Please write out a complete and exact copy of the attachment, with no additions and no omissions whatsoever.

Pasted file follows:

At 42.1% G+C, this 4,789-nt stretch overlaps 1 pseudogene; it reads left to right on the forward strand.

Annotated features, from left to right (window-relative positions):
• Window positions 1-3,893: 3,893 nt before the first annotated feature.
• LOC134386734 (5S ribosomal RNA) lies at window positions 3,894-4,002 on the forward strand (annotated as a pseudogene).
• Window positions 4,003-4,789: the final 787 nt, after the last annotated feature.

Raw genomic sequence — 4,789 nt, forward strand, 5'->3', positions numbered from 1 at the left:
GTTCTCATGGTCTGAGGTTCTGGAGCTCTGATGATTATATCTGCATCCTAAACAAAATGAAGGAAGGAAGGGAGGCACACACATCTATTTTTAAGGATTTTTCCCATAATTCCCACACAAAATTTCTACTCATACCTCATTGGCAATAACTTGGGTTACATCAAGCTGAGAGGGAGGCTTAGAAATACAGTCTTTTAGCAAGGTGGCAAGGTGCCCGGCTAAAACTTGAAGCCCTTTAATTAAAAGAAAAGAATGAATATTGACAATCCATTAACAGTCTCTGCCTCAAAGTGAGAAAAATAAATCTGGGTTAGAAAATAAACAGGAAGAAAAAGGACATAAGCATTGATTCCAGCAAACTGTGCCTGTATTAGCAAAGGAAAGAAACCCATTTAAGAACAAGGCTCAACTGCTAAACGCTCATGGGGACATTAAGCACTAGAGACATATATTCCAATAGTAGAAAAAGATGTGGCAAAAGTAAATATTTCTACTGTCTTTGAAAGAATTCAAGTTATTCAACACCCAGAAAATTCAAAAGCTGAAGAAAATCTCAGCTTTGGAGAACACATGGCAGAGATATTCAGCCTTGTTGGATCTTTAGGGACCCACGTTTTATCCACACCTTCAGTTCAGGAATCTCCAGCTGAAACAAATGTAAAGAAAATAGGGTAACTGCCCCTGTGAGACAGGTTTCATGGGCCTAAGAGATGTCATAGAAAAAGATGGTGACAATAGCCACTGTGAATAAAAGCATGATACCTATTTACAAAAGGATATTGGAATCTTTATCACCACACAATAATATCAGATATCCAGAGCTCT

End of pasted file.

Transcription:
At 42.1% G+C, this 4,789-nt stretch overlaps 1 pseudogene; it reads left to right on the forward strand.

Annotated features, from left to right (window-relative positions):
• Window positions 1-3,893: 3,893 nt before the first annotated feature.
• LOC134386734 (5S ribosomal RNA) lies at window positions 3,894-4,002 on the forward strand (annotated as a pseudogene).
• Window positions 4,003-4,789: the final 787 nt, after the last annotated feature.

Raw genomic sequence — 4,789 nt, forward strand, 5'->3', positions numbered from 1 at the left:
GTTCTCATGGTCTGAGGTTCTGGAGCTCTGATGATTATATCTGCATCCTAAACAAAATGAAGGAAGGAAGGGAGGCACACACATCTATTTTTAAGGATTTTTCCCATAATTCCCACACAAAATTTCTACTCATACCTCATTGGCAATAACTTGGGTTACATCAAGCTGAGAGGGAGGCTTAGAAATACAGTCTTTTAGCAAGGTGGCAAGGTGCCCGGCTAAAACTTGAAGCCCTTTAATTAAAAGAAAAGAATGAATATTGACAATCCATTAACAGTCTCTGCCTCAAAGTGAGAAAAATAAATCTGGGTTAGAAAATAAACAGGAAGAAAAAGGACATAAGCATTGATTCCAGCAAACTGTGCCTGTATTAGCAAAGGAAAGAAACCCATTTAAGAACAAGGCTCAACTGCTAAACGCTCATGGGGACATTAAGCACTAGAGACATATATTCCAATAGTAGAAAAAGATGTGGCAAAAGTAAATATTTCTACTGTCTTTGAAAGAATTCAAGTTATTCAACACCCAGAAAATTCAAAAGCTGAAGAAAATCTCAGCTTTGGAGAACACATGGCAGAGATATTCAGCCTTGTTGGATCTTTAGGGACCCACGTTTTATCCACACCTTCAGTTCAGGAATCTCCAGCTGAAACAAATGTAAAGAAAATAGGGTAACTGCCCCTGTGAGACAGGTTTCATGGGCCTAAGAGATGTCATAGAAAAAGATGGTGACAATAGCCACTGTGAATAAAAGCATGATACCTATTTACAAAAGGATATTGGAATCTTTATCACCACACAATAATATCAGATATCCAGAGCTCT